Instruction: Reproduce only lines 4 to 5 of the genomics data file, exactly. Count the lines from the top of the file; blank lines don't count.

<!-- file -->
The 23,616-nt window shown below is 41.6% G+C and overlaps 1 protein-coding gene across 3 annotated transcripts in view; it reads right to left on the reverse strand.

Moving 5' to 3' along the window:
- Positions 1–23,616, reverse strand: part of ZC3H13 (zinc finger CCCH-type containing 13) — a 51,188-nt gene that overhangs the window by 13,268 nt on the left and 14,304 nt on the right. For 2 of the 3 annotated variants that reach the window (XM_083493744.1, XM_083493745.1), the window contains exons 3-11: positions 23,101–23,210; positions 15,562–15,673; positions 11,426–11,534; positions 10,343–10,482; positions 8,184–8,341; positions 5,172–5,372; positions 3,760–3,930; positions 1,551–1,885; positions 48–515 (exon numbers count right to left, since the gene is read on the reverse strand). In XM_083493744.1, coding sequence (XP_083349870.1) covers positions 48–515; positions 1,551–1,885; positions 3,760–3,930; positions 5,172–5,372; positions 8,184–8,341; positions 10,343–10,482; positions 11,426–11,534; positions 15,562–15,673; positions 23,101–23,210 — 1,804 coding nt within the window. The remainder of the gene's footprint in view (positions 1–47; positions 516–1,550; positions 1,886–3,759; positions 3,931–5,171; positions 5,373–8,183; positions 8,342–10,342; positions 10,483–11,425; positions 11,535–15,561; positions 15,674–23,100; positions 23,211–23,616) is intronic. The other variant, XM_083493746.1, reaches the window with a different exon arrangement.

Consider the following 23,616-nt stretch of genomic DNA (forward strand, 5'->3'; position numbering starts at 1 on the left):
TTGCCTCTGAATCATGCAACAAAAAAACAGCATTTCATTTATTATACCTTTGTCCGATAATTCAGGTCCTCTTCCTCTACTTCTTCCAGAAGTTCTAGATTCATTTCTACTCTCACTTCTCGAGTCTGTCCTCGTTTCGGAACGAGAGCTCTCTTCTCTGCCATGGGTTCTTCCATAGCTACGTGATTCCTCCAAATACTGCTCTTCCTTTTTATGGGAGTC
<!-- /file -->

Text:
Consider the following 23,616-nt stretch of genomic DNA (forward strand, 5'->3'; position numbering starts at 1 on the left):
TTGCCTCTGAATCATGCAACAAAAAAACAGCATTTCATTTATTATACCTTTGTCCGATAATTCAGGTCCTCTTCCTCTACTTCTTCCAGAAGTTCTAGATTCATTTCTACTCTCACTTCTCGAGTCTGTCCTCGTTTCGGAACGAGAGCTCTCTTCTCTGCCATGGGTTCTTCCATAGCTACGTGATTCCTCCAAATACTGCTCTTCCTTTTTATGGGAGTC